Nerve Conduction Study

[1]Original Editor - Mohamed A.Fekri

Top Contributors - Mohamed Abdelraof Mohamed  

Introduction[edit | edit source]

A nerve conduction velocity (NCV) test — also called a nerve conduction study (NCS) — measures how fast an electrical impulse moves through your nerve. NCV can identify nerve damage.

Factors affecting Nerve Conduction Study[edit | edit source]

there are some factors you should know about when you diagnose patients with entrapment nerve or any cases related to that by NCS because it can give you false results leading to false diagnosis

physiological Factors[edit | edit source]

Temperature[edit | edit source]

  • Temperature is the most important of all the physiologic factors.
  • Normal physiologic range of limb temperature (approximately 21–34°C).
  • Physiologically, cooler temperatures result in the delayed opening of sodium channel sand and prolong the depolarization (Prolonged distal latency), resulting in slowed conduction velocities for the nerve being studied.
  • In addition, longer channel opening time results in a larger influx of sodium. Subsequently, each nerve fiber depolarization is larger and longer resulting in a higher amplitude and longer duration for both compound muscle action potentials(CMAPs) and sensory nerve action potentials (SNAPs)
  • For motor and sensory conduction velocities, conduction velocity slows between 1.5 and 2.5 m/s for every 1°C drop in temperature, and distal latency prolongs by approximately 0.2 milliseconds per degree.
  • There may be significant variation in limb temperature among individuals, moreover, there is a marked variation of temperature for a given nerve, with a trend toward cooler temperatures as the nerve travels distally and superficially within the respective limb. Furthermore, skin surface temperature typically is 1 to 2°C warmer in a warm limb compared to the near nerve temperature.

Maintenance of Temperature[edit | edit source]

  • Distal limb temperatures should be routinely recorded and monitored in all patients and ideally maintained between 32 and 34°C.
  • Limbs can be heated with heating lamps, warming packs, or hydrocollators.
  • Remember there may be a heating delay between when the skin and the underlying nerve reach the desired temperature.
  • For profoundly cool limbs, it may require 20 to 40 minutes for the underlying nerve temperature to equilibrate.

Age[edit | edit source]

  • Conduction velocities decrease slightly with age in adults, most likely as a consequence of the normal loss of motor and sensory neurons that occur with aging.
  • This is more prominent for individuals older than 60 years, in whom conduction velocity decreases by approximately 0.5 to 4.0 m/s/decade. The effect is slightly more pronounced for sensory than for motor fibers.
  • Age also affects CMAP and SNAP amplitudes. SNAP amplitudes are known to decrease substantially with advanced age.

Height[edit | edit source]

  • Taller individuals commonly have slower conduction velocities than shorter individuals.
  • Normal conduction velocities are slower in the lower extremities, where the limbs are longer than in the upper extremities. Because conduction velocity is directly proportional to nerve diameter, the more distally tapered nerves in taller individuals conduct more slowly. The limbs are cooler distally than proximally, and the legs are generally cooler than the arms. Thus, conduction velocity slowing due to cooling is usually more prominent in the legs than in the arms.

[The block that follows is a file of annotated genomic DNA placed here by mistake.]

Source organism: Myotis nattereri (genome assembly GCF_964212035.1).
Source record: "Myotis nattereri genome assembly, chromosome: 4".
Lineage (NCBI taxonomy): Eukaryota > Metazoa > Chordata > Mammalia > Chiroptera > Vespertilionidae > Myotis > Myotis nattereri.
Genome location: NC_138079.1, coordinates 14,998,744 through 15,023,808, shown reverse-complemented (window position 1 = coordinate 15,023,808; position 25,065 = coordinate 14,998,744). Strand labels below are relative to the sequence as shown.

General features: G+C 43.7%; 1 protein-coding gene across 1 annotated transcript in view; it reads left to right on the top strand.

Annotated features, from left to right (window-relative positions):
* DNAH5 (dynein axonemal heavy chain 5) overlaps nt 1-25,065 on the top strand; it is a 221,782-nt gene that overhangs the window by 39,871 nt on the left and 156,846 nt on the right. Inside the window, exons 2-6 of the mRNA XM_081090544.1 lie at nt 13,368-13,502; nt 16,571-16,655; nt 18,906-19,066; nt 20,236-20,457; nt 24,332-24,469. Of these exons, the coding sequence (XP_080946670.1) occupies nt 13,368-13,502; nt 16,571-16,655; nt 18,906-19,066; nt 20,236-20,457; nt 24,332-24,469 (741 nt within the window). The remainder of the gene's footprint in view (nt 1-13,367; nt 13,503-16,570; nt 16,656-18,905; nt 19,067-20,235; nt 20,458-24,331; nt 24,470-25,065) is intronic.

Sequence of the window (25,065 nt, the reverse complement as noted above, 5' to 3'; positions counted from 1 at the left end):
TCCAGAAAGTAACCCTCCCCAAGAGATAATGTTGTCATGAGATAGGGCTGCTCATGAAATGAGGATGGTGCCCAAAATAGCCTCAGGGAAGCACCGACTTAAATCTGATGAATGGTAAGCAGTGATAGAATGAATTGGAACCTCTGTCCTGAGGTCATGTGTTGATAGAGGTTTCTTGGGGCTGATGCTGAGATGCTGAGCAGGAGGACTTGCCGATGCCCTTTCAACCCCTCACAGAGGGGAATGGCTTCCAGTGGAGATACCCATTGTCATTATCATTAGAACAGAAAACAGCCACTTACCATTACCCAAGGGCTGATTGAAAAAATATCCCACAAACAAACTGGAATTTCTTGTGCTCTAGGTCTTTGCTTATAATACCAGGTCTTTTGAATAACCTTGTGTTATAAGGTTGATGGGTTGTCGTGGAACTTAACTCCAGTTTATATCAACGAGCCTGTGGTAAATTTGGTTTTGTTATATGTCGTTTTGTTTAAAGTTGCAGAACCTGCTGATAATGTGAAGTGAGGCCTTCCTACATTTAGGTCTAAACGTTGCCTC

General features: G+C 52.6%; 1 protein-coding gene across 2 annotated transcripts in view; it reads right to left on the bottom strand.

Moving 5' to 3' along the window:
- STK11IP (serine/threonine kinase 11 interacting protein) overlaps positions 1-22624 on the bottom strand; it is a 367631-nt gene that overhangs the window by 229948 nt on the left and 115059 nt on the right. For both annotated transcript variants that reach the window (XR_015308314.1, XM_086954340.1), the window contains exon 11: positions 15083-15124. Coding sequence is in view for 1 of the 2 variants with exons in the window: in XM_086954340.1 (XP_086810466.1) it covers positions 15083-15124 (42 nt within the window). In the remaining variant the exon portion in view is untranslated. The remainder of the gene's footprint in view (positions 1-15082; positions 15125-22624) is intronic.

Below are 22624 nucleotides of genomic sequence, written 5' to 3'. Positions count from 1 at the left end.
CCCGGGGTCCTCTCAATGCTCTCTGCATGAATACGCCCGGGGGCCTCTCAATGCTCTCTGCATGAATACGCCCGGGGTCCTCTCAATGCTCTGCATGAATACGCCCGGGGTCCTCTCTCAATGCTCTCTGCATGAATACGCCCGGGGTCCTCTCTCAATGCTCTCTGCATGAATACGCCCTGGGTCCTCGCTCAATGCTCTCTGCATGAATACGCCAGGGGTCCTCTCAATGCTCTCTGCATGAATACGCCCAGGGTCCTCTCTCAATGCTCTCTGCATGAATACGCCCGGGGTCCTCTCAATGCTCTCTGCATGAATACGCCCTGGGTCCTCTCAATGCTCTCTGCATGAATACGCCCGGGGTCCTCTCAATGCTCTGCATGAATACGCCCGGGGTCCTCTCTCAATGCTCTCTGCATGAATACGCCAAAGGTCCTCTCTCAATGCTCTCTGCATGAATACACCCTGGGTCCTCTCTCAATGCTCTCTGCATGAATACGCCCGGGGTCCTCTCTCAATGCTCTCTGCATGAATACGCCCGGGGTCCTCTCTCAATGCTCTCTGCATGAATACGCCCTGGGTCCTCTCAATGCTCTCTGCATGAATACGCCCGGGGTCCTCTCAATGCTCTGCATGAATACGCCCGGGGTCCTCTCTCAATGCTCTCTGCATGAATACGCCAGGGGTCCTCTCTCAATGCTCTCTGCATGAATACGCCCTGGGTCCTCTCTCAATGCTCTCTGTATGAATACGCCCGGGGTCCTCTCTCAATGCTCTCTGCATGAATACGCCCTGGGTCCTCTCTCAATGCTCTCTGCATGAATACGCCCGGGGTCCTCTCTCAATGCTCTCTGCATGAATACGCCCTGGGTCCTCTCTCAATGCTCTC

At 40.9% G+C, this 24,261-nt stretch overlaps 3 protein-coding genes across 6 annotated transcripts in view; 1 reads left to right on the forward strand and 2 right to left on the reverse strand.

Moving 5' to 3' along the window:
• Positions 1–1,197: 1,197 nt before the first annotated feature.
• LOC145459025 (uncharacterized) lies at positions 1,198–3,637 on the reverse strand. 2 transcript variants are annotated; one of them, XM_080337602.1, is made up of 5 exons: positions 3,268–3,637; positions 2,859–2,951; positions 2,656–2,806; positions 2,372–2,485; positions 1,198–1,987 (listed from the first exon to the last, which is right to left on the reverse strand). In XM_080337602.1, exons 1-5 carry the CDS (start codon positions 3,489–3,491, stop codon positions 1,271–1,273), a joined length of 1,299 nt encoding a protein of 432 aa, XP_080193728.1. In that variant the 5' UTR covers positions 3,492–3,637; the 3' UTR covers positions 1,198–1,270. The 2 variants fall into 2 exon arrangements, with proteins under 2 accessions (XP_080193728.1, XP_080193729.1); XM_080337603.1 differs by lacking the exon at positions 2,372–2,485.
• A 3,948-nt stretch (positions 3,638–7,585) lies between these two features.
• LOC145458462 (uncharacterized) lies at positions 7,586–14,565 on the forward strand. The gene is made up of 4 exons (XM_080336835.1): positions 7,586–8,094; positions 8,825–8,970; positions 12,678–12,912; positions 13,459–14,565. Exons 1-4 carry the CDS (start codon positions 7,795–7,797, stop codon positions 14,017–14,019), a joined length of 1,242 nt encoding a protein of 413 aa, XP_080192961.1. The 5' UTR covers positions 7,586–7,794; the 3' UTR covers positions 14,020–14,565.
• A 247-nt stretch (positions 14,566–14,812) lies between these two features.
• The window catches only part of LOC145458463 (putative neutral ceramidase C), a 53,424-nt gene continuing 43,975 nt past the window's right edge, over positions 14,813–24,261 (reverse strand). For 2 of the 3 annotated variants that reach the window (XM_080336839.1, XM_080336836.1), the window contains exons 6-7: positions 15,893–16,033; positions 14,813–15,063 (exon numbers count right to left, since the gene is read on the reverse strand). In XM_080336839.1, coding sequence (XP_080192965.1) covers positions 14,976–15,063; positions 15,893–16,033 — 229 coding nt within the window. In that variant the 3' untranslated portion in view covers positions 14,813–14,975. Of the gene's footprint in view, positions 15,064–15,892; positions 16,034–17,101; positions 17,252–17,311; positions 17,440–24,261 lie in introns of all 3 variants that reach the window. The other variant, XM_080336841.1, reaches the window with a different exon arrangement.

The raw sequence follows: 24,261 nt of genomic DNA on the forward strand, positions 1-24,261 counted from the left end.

Non-physiologic Factors.[edit | edit source]

  1. Electrode impedance mismatch and 60 Hz interference
  2. Stimulus artifact
  3. Cathode position: reversing stimulator polarity
  4. Supramaximal stimulation
  5. Co-stimulation of adjacent nerves
  6. Electrode placement for motor studies
  7. Distance between recording electrodes and nerve
  8. Distance between active and reference recording electrodes
  9. Limb position and distance measurements

Resources[edit | edit source]

  1. Armstrong TJ, Chaffin DB: Some biomechanical aspects of the carpal tunnel. J Biomech 1979; 12: 567–570.numbered list
  2. Armstrong TJ, Silverstein BA: Upper-extremity pain in the workplace—role of usage in causality, in Clinical Concepts in Regional Musculoskeletal Illness. Grune & Stratton, 1987.
  3. Bolton CF, Carter KM: Human sensory nerve compound action potential amplitude: variation with sex and finger circumference. J Neurol Neurosurg Psychiatry 1980; 43: 925–928.
  4. Buchthal F, Rosenfalck A: Evoked action potentials and conduction velocity in human sensory nerves. Brain Res 1966; 3: 1–22.
  5. Buchthal F, Rosefalck A: Sensory conduction from digit to palm and from palm to wrist in the carpal tunnel syndrome. J Neurol Neurosurg Psychatry 1971; 34: 243–252.
  6. Buchthal F, Rosenfalck A, Trojaborg W: Electrophysiological findings in entrapment of the median nerve at wrist and elbow. J Neurol Neurosurg Psychiatry 1974; 37: 340–360.
  7. Campbell WW, Ward LC, Swift TR: Nerve conduction velocity varies inversely with height. Muscle Nerve 1981; 4: 520–523.
  8. Cannon LJ, Bernacki EJ, Walter SD: Personal and occupational factors associated with carpal tunnel syndrome. J Occup Med 1981; 23: 255–258.
  9. Daube JR: Nerve conduction studies, in MJ Aminoff (ed): Electrodiagnosis in Clinical Neurology. New York, Churchill Livingstone, 1980, pp 229–264.

References[edit | edit source]

  1. Stetson, D.S., Albers, J.W., Silverstein, B.A. and Wolfe, R.A. (1992), Effects of age, sex, and anthropometric factors on nerve conduction measures. Muscle Nerve, 15: 1095-1104.